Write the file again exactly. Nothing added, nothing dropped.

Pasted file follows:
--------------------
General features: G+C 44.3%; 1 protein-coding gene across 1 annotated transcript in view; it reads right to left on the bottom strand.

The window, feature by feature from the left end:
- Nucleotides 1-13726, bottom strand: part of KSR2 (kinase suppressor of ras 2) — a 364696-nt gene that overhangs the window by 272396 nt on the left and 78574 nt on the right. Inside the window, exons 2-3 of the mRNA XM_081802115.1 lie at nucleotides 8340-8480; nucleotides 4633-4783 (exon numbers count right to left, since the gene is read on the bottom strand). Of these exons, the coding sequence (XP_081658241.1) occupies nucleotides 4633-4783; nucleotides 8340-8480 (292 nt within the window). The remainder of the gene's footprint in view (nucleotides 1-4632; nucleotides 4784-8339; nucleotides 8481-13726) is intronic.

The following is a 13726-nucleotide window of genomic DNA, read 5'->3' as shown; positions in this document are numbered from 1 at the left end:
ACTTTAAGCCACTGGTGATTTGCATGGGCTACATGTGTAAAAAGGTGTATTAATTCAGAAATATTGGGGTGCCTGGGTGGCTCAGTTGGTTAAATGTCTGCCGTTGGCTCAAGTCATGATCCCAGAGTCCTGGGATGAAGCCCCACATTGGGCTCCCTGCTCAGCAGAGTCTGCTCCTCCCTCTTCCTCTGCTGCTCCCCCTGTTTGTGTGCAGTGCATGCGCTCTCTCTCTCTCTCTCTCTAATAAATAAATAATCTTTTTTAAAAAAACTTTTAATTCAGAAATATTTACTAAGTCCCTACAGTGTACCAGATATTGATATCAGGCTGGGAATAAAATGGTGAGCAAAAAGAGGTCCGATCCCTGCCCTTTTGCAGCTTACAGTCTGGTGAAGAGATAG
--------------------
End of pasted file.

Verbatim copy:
General features: G+C 44.3%; 1 protein-coding gene across 1 annotated transcript in view; it reads right to left on the bottom strand.

The window, feature by feature from the left end:
- Nucleotides 1-13726, bottom strand: part of KSR2 (kinase suppressor of ras 2) — a 364696-nt gene that overhangs the window by 272396 nt on the left and 78574 nt on the right. Inside the window, exons 2-3 of the mRNA XM_081802115.1 lie at nucleotides 8340-8480; nucleotides 4633-4783 (exon numbers count right to left, since the gene is read on the bottom strand). Of these exons, the coding sequence (XP_081658241.1) occupies nucleotides 4633-4783; nucleotides 8340-8480 (292 nt within the window). The remainder of the gene's footprint in view (nucleotides 1-4632; nucleotides 4784-8339; nucleotides 8481-13726) is intronic.

The following is a 13726-nucleotide window of genomic DNA, read 5'->3' as shown; positions in this document are numbered from 1 at the left end:
ACTTTAAGCCACTGGTGATTTGCATGGGCTACATGTGTAAAAAGGTGTATTAATTCAGAAATATTGGGGTGCCTGGGTGGCTCAGTTGGTTAAATGTCTGCCGTTGGCTCAAGTCATGATCCCAGAGTCCTGGGATGAAGCCCCACATTGGGCTCCCTGCTCAGCAGAGTCTGCTCCTCCCTCTTCCTCTGCTGCTCCCCCTGTTTGTGTGCAGTGCATGCGCTCTCTCTCTCTCTCTCTCTAATAAATAAATAATCTTTTTTAAAAAAACTTTTAATTCAGAAATATTTACTAAGTCCCTACAGTGTACCAGATATTGATATCAGGCTGGGAATAAAATGGTGAGCAAAAAGAGGTCCGATCCCTGCCCTTTTGCAGCTTACAGTCTGGTGAAGAGATAG